Optomap exams are the preferred alternative to those who find eye exams to be uncomfortable. It’s a fast and comfortable alternative to traditional retinal exams. With Optomap, your optometrist can detect signs of diseases before other symptoms are evident.
The best part? Optomap can be used for every age and stage of life, from children to seniors.
What is the Optomap?
The Optomap is a retinal exam tool that takes a digital image of the retina using laser technology. It can take wider images of the retina, covering up to 82%. This is not possible with other traditional retinal exam processes.
Optomap Technology puts patient comfort first. Its use can provide better visibility for the optometrist which can result in clearer, more accurate diagnoses. Optomap exams are recommended during each of your eye exams, but will ultimately be scheduled based on the recommendations of your optometrist.
How the Optomap Works
Optomap Retinal Exam Side Effects
Currently, after 150 million sessions, no side effects have been reported. The Optomap technology was developed to be non-invasive, pain-free, and safe. Your optometrist will be able to answer any questions or concerns you have before beginning the retinal exam.
Eye Dilation vs. Optomap
With traditional eye exams, eye dilation is used to enlarge the pupil. This allows the optometrist to properly examine your eyes for any concerning symptoms or signs of disease.
The problem with dilation, and the reason some avoid going to an optometrist regularly, is the blurred vision for the four to six hours that follow the appointment. The eye drops also tend to sting when administered, making for a less than pleasant experience for many.
With Optomap technology, your optometrist can see more of your retina due to the ability to enlarge an image. It’s also quicker start-to-finish because you don’t have to wait for your eyes to dilate. And, of course, you won’t have to wander around with blurry vision for the majority of your day following the exam.
Other benefits to Optomap technology in comparison to traditional dilation is that, with Optomap, there is a permanent record for visual comparison of your eyes year after year. This side-by-side comparison can help optometrists more easily identify small but concerning changes to the eye over time. In the case your optometrist wants to get a second opinion from a specialist, the images from the Optomap technology can be sent for review by other doctors.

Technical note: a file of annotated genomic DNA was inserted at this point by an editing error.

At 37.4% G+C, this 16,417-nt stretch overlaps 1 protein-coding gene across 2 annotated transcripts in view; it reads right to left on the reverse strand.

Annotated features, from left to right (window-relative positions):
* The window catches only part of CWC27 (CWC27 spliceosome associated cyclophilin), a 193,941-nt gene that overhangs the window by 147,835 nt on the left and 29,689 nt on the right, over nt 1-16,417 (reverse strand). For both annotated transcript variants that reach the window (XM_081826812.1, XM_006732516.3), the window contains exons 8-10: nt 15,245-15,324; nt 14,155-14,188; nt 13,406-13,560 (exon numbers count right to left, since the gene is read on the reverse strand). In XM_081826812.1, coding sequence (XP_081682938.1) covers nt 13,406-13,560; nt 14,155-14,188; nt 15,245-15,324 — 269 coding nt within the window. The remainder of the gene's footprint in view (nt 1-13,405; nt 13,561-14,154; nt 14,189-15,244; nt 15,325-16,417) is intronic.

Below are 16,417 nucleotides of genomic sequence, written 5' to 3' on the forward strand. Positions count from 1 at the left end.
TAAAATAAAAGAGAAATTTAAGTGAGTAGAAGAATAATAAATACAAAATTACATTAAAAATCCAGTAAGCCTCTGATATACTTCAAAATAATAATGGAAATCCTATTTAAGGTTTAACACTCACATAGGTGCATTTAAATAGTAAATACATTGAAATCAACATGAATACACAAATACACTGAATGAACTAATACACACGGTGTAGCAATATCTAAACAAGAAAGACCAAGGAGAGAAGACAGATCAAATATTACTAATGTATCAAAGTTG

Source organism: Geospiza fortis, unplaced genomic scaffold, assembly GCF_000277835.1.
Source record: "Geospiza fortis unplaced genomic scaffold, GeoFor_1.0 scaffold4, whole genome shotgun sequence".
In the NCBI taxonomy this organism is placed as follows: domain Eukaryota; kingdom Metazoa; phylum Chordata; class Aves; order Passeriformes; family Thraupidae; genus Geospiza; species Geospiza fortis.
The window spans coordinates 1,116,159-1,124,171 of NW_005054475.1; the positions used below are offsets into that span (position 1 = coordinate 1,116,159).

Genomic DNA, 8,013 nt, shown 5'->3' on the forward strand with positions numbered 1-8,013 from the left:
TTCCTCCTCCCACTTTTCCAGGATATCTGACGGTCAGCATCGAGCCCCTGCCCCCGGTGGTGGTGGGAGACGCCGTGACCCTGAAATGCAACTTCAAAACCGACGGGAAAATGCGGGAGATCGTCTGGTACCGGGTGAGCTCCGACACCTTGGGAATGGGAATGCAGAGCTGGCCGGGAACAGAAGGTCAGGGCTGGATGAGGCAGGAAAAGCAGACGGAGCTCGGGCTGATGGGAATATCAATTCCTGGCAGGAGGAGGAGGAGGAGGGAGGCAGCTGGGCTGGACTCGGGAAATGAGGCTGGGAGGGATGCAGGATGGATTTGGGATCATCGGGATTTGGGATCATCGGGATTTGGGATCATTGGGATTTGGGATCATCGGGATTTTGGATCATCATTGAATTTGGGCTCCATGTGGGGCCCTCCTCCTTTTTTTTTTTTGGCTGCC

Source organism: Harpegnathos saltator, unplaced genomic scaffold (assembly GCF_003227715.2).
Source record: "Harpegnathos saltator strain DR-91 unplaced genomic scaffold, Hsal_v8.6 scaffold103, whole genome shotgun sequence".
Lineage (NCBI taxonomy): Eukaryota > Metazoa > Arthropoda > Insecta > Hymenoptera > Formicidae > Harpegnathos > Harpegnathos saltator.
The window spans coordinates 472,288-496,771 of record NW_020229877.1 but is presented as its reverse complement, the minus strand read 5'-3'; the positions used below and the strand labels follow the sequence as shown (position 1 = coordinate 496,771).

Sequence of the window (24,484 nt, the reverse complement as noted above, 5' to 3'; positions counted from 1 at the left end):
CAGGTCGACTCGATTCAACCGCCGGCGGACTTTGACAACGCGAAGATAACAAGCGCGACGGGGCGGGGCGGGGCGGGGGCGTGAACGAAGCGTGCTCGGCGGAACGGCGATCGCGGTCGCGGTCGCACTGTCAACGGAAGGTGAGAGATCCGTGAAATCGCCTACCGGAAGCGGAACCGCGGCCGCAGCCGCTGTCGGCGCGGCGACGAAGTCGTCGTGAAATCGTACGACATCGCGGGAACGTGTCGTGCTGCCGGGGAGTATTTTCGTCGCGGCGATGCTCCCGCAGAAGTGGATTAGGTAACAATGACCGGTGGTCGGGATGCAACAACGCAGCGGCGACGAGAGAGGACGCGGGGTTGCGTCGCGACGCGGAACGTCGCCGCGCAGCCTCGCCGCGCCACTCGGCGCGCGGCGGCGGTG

What to Consider When You Want an Optomap Exam
Here are some key considerations for those interested in eye exams using Optomap technology:
- Will my insurance cover this?
- What does the use of Optomap technology cost if I pay out of pocket?
- What limitations to retina scans, like Optomap, have?
- What Eye Diseases Can Be Diagnosed Using Optomap?
What Can Optomap Detect?
Optomap exams can detect the following concerns in the eyes:
- Macular Degeneration
- Diabetic Retinopathy
- Choroidal Nevus
- Retinal Holes
- Retinal Tears
- Retinal Detachments
- Vitreal Floaters
NEED AN EYE EXAM?
Why We Decided to Use Optomap Technology at Primera
This is a more comfortable alternative to traditional retinal exams for our patients. Our goal at Primera is to provide accurate diagnosis and a comfortable environment for our patients. Optomap allows us to do this.
For a patient who exhibits no outward signs of eye problems and has perfect or correctable vision, the Optomap gives us the ability to thoroughly examine the eyes and detect any signs of disease that may have otherwise gone unnoticed.
We find this technology is especially beneficial for patients who are anxious about exams or are sensitive to more invasive eye exam procedures. But it’s important to note, there are still circumstances when eye dilation will be necessary for a comprehensive exam. This is especially true when patients complain of symptoms indicative of retinal problems.
Contact us to book your next eye exam utilizing Optomap technology for early diagnosis and more accurate results.
Ready for a new eye exam experience?
We’re happy to answer any questions you have about Optomap exams.